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Magic in the Moonlight; Constable at the V&A; Ballyturk

Tonight's Front Row reviews Woody Allen's Magic In The Moonlight, starring Colin Firth, and Samira Ahmed visits the new Constable exhibition at the V&A.

Ghost From A Perfect Place

Twenty years since its premiére at Hampstead Theatre, Philip Ridley’s 1994 play doesn’t seem to have dated.

Journey's End , Watermill Theatre, Newbury

With this year's centenary of the First World War, authors such as RC Sherriff, Pat Barker, Sebastian Faulks and Stephen MacDonald are enjoying a revival of their dramatic works at theatres around the country.


Enda Walsh follows in the worthy tradition of Joyce and Beckett, writing plays that have a tendency to champion language over obvious meaning.

My Perfect Mind, Young Vic, review: 'insightful'

Edward Petherbridge's look back at his life, both before and after a stroke, is moving and funny, says Tim Walker.

Streaming - Pleasance Theatre, Islington

Rosa, 15, innocent, privately educated, has lost her mother; her father has lost his house and business. Leaving behind a world of weekly allowances and Italian holidays, they find themselves in cheap rented accommodation with a reclusive new neighbour -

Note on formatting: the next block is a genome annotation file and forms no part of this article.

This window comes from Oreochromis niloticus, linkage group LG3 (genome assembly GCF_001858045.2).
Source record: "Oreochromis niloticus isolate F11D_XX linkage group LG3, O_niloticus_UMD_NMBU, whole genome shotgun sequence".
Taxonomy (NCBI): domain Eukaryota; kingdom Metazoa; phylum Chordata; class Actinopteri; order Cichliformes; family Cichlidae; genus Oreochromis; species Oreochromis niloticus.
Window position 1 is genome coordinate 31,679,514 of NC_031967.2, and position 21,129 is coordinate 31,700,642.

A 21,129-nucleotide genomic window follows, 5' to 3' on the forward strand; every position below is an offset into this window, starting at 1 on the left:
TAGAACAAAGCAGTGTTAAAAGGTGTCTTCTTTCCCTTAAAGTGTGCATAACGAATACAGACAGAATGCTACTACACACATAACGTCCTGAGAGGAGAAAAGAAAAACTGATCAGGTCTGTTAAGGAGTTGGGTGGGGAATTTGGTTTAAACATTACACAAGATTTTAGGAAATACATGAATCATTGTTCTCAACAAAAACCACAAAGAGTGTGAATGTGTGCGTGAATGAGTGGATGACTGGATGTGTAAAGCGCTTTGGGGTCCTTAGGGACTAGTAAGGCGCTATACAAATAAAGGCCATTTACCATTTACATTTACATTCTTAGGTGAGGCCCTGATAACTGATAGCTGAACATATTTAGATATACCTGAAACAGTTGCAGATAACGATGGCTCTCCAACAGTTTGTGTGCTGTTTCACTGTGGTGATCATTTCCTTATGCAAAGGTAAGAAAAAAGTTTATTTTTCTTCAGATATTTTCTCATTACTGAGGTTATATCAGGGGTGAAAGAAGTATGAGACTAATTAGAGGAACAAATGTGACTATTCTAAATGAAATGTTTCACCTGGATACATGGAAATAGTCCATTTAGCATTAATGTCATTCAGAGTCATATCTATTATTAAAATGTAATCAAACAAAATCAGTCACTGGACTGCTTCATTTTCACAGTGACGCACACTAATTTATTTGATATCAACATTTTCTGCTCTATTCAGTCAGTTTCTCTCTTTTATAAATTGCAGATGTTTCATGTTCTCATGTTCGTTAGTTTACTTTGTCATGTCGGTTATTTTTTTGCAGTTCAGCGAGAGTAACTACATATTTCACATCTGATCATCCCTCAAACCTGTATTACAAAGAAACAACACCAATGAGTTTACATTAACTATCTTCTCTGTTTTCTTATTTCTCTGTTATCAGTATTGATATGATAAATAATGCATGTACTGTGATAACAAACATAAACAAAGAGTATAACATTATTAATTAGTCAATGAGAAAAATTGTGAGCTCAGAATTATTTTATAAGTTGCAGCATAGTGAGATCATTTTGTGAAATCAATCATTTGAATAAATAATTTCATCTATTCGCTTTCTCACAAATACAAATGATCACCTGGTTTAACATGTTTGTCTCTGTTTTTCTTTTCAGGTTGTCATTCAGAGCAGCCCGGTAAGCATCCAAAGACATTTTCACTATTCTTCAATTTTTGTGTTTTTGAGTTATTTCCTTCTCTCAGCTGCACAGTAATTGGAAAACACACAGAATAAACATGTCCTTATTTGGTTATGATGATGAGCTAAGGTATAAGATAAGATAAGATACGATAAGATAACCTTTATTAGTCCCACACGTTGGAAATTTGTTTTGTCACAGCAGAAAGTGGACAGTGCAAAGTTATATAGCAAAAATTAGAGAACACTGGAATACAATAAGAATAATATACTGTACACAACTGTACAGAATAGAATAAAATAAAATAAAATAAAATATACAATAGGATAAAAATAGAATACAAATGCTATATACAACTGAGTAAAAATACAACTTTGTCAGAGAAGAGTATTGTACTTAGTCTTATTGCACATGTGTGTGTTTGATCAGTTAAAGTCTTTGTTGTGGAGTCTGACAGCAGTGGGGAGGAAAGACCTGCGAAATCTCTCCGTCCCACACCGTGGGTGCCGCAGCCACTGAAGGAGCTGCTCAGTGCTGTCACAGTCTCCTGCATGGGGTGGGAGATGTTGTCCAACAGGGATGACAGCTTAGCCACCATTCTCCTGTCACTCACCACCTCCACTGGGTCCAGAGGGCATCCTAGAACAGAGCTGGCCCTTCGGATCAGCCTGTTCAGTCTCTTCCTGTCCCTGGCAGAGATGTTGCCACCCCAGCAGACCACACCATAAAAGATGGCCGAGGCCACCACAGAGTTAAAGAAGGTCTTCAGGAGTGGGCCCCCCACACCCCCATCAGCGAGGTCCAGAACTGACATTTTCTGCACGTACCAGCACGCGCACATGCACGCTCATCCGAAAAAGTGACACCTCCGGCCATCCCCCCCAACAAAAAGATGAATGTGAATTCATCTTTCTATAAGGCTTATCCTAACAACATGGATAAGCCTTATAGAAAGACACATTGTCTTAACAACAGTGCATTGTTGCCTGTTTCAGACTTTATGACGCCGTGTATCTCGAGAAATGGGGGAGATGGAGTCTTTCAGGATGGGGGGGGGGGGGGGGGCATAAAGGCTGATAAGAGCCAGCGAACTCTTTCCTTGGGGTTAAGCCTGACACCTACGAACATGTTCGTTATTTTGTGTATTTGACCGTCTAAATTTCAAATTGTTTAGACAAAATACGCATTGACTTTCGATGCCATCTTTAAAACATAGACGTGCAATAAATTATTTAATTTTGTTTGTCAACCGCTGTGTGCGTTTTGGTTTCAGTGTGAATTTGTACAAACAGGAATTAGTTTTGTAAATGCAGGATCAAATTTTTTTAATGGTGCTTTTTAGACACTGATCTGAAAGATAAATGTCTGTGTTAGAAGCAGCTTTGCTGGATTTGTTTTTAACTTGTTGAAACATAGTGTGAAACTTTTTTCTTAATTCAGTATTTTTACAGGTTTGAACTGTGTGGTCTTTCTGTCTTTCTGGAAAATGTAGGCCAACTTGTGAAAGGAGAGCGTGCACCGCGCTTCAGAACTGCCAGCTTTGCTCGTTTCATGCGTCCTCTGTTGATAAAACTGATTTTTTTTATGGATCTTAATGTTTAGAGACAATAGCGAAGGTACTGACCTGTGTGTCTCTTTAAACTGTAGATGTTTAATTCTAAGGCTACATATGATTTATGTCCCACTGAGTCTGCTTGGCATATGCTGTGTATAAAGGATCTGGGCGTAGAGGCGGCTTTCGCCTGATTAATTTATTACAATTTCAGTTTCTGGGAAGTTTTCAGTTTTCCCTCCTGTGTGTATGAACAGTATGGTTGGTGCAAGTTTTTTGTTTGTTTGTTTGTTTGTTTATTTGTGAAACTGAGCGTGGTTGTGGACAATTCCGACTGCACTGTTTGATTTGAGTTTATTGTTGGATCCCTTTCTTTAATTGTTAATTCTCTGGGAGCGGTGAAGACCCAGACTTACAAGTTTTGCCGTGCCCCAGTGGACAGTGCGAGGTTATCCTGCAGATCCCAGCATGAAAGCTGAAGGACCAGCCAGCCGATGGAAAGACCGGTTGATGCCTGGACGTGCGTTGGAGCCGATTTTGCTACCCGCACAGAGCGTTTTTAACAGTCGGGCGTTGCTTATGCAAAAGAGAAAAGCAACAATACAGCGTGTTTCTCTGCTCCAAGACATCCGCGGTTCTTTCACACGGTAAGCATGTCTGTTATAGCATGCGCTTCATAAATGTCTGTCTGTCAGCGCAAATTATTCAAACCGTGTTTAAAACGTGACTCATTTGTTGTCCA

Review: Ghost From A Perfect Place (Arcola)

Philip Ridley's controversial play is revived well at the Arcola.

RADAR Festival - Bush Theatre

Returning for a third year, this festival celebrates new writing talent from around the world while exploring questions facing theatre in this moment and beyond. RADAR presents five of the most exciting new shows from across the UK and there will also

A Farewell to Arms - imitating the dog - Tour

Based on the author’s real-life experience in 1918, A Farewell to Arms tells the story of Frederic Henry, an American ambulance driver for the Italian army and his relationship with British nurse Catherine Barkley. Against the backdrop of the war the tw

The Wolf from the Door review brutal whismy mars middle-England road trip

Rory Mullarkeys play about overthrowing the establishment has its moments, but doesn't achieve the Swiftian irony it aims for.